One thing we’re really excited about is the new rural division in the Department of Commerce (led by Patricia Mitchell). … Pat knows rural North Carolina, and she is absolutely passionate about bringing economic development and job creation to rural North Carolina.

Q. That was my next question. What will the new Rural Economic Development Division do for Rowan?
A. There will be a keen focus on community planning. There will be a keen focus on the infrastructure piece, and making sure that water and sewer, site development and site preparation support are there. If there is a broadband connectivity issue here, we’ll be looking at a statewide plan and certainly including all 100 counties in that.

Q. How will the state’s new approach boost economic development and attract jobs along the I-85 corridor?
A. One of the key things that will come from this public-private partnership will be a keen focus on our target industries, and we will have specific business developers, seasoned business developers, for each of those target industries. And we have the new North Carolina Economic Development Board working on a new strategic plan. Some obviously will be life sciences, agribusiness, military and defense, financial services and information technology, (as well as) advanced manufacturing in all of those sectors.
With those business developers and with a much better focus on existing business — helping them grow and expand — I think the I-85 corridor, as well as the I-40, I-77, I-26, all of our corridors, the whole state, will see a much better, targeted, strategic focus then we’ve had before.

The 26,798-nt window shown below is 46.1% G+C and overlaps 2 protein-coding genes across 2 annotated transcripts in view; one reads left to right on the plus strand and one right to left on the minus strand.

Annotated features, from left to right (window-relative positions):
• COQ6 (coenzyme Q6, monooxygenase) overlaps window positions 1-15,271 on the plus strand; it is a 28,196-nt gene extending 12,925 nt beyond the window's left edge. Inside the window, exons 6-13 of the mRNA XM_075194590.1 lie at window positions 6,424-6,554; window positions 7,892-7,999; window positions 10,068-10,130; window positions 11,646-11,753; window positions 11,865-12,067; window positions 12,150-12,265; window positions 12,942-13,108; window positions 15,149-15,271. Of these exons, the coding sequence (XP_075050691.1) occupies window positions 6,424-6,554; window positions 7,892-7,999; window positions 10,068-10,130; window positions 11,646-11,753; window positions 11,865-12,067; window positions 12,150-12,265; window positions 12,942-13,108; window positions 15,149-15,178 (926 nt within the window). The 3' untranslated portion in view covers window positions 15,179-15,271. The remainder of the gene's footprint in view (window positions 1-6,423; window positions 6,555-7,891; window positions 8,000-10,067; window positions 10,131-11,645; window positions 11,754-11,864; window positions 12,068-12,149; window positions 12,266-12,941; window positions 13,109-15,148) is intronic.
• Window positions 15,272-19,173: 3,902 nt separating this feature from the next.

Q. Considering the controversy surrounding Salisbury’s launch of Fibrant, what do you think about local governments competing with private industry for new sources of revenue?
A. In that situation, the General Assembly has appropriate statutes that are in place, which as I recall allow those that have been grandfathered to continue to operate. This administration is about the opportunity for the private sector to grow jobs, to do research and development, to create investment, to enhance productivity. … And we do that by improving the business climate, by making sure infrastructure is in place, by making sure we have a seasoned, experienced, talented workforce and those kinds of things. This administration wants to create an environment for the private sector to create jobs and bring investment to the state.

Q. What’s more important for jobs and economic development — investing in infrastructure, retail expansion or recruiting new manufacturers?